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HMS Unbroken (P42)

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Title: HMS Unbroken (P42)  
Author: World Heritage Encyclopedia
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Subject: Operation Pedestal, List of ships of the Soviet Navy, Trento-class cruiser, P42, British U-class submarine, HMS Safari (P211), HMS Uther (P62), Index of World War II articles (H), Unbroken, Alastair Mars
Publisher: World Heritage Encyclopedia

HMS Unbroken (P42)

Ratings on shore watch HMS Unbroken as she enters Portsmouth harbour after eighteen months duty in the far east
Class and type: U-class submarine
Name: HMS Unbroken
Builder: Vickers Armstrong, Barrow-in-Furness
Laid down: 30 December 1940
Launched: 4 November 1941
Commissioned: 29 January 1942
Out of service: transferred to Soviet Navy 26 June 1944
Fate: Scrapped May 1950
Name: V-2
Acquired: 26 June 1944
Fate: Returned to Royal Navy in 1949
General characteristics

Surfaced - 540 tons standard, 630 tons full load

Submerged - 730 tons
Length: 58.22 m (191 ft)
Beam: 4.90 m (16 ft 1 in)
Draught: 4.62 m (15 ft 2 in)

2 shaft diesel-electric
2 Paxman Ricardo diesel generators + electric motors

615 / 825 hp

11.25 knots (20.8 km/h) max surfaced

10 knots (19 km/h) max submerged
Complement: 27-31

4 bow internal 21-inch (533 mm) torpedo tubes - 8 - 10 torpedoes

1 - 3-inch (76 mm) gun

HMS Unbroken (P42) was a Royal Navy U-class submarine built by Vickers-Armstrong at Barrow-in-Furness, and part of the third group of that class. So far she has been the only ship of the Royal Navy to bear the name Unbroken.


After work up trials in Holy Loch, Unbroken went out to join the 10th Flotilla at Malta, with a work-up patrol from Gibraltar. She would spend most of her wartime career in the Mediterranean. She landed saboteurs under the command of Captain Peter Churchill at Antibes in the south of France. She then proceeded to Malta to reform the 10th Flotilla in June 1942. She was the only submarine operating from Malta until United, Unruffled and Unrivalled joined. In July 1942, Unbroken attacked the main west coast railway line on the Italian mainland, and succeeded in blocking the line for 24 hours. However she was counter-attacked and sustained a hit on the battery, forcing her to return to Malta. She took part in Operations Harpoon and Vigorous, in June 1942. She was badly damaged in October 1942, by a counter-attack after hitting a tanker, and was again repaired at Malta.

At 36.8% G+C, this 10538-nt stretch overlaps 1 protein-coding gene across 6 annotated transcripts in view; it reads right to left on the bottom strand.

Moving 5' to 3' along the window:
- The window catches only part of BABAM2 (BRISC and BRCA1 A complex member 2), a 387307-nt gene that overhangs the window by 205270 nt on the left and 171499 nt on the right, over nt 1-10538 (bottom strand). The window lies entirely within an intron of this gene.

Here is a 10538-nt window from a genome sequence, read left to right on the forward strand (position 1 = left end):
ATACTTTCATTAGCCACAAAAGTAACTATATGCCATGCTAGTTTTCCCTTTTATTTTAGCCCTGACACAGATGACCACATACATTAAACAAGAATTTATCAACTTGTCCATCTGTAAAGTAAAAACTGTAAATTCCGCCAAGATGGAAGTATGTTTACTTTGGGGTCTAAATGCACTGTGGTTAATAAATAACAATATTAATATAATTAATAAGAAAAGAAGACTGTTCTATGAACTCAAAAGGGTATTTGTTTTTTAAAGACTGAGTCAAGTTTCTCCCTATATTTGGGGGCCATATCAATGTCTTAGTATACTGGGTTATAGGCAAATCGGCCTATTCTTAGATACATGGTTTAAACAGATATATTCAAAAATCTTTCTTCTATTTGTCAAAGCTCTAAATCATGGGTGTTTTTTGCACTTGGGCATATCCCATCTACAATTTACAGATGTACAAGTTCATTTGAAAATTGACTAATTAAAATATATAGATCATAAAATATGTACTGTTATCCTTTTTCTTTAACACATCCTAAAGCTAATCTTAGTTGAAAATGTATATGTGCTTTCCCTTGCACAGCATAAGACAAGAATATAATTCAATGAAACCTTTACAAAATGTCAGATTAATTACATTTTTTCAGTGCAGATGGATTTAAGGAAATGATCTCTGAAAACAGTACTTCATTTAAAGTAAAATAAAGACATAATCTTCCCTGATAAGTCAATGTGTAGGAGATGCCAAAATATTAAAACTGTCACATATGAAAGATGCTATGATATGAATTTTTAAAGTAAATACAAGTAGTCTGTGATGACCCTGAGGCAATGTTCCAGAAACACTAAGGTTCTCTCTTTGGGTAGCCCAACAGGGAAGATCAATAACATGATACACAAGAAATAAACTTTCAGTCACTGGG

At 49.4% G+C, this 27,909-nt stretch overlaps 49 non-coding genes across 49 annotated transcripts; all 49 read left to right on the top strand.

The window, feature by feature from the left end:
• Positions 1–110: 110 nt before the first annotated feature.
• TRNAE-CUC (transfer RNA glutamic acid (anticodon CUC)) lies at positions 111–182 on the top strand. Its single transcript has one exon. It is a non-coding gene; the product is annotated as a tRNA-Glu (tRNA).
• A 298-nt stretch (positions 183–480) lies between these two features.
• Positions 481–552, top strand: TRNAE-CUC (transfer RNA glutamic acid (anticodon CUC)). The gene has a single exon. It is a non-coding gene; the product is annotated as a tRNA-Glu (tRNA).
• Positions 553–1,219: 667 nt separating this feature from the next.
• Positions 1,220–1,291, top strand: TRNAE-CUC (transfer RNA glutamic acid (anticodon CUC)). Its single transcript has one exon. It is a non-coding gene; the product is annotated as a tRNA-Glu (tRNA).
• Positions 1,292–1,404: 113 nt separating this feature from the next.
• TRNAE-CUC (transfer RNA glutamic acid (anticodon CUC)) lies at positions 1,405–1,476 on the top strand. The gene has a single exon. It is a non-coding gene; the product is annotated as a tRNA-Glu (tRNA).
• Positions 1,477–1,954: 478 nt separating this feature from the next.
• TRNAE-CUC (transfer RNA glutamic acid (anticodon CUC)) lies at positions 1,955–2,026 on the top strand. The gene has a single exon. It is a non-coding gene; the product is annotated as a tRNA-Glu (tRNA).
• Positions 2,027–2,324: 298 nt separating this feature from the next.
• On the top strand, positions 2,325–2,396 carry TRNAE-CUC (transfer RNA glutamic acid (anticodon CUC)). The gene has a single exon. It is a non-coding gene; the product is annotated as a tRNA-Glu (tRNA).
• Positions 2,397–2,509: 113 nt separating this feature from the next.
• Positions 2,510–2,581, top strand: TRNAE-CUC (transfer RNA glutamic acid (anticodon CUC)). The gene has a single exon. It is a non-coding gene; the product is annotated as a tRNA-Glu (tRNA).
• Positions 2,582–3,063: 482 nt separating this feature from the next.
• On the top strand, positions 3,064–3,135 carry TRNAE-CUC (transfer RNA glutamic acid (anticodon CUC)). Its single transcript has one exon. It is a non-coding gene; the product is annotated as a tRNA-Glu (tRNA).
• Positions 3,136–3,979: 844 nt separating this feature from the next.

During her time in the Mediterranean, she sank the Italian merchants Edda and Bologna (the former French Monaco), the Italian pilot vessel F 20 / Enrica, and the Italian auxiliary minesweeper No. 17/Milano. She also damaged the Italian sailing vessel Vale Formoso II, the German (former Norwegian) tanker Regina, and most significantly, the Italian heavy cruiser Bolzano and the Italian light cruiser Muzio Attendolo during Operation Pedestal. Bolzano was hit in her oil tank and ran aground; the Attendolo lost sixty feet of bow. Both were out of action for the rest of the war.

Unbroken also attacked the Italian merchant Algerino, but missed her with her torpedoes. She later damaged the Italian merchant Titania, north-west of Tripoli, Libya. The Titania was taken in tow by the Italian destroyer Ascari. The Titania was sunk early the next day by HMS Safari. Unbroken returned to the UK in December 1943.

Unbroken was transferred on loan to the Soviet Union on 26 June 1944, where she was renamed V-2. Sailing under Soviet flag she sunk the German sub.chaser UJ-1220 on 12/Oct/1944.[1] She spent four years in Soviet service before being returned to the Royal Navy in 1949. She was scrapped at Gateshead from 9 May 1950.

Lieutenant Alastair C G Mars, DSO, RN, commanding officer of HMS Unbroken


  1. ^

External links

  • Captain Sir Edward Archdale, Bt - Daily Telegraph obituary
  • Unbroken: The Story of a Submarine by Alastair Mars, an autobiographical account by her commanding officer.
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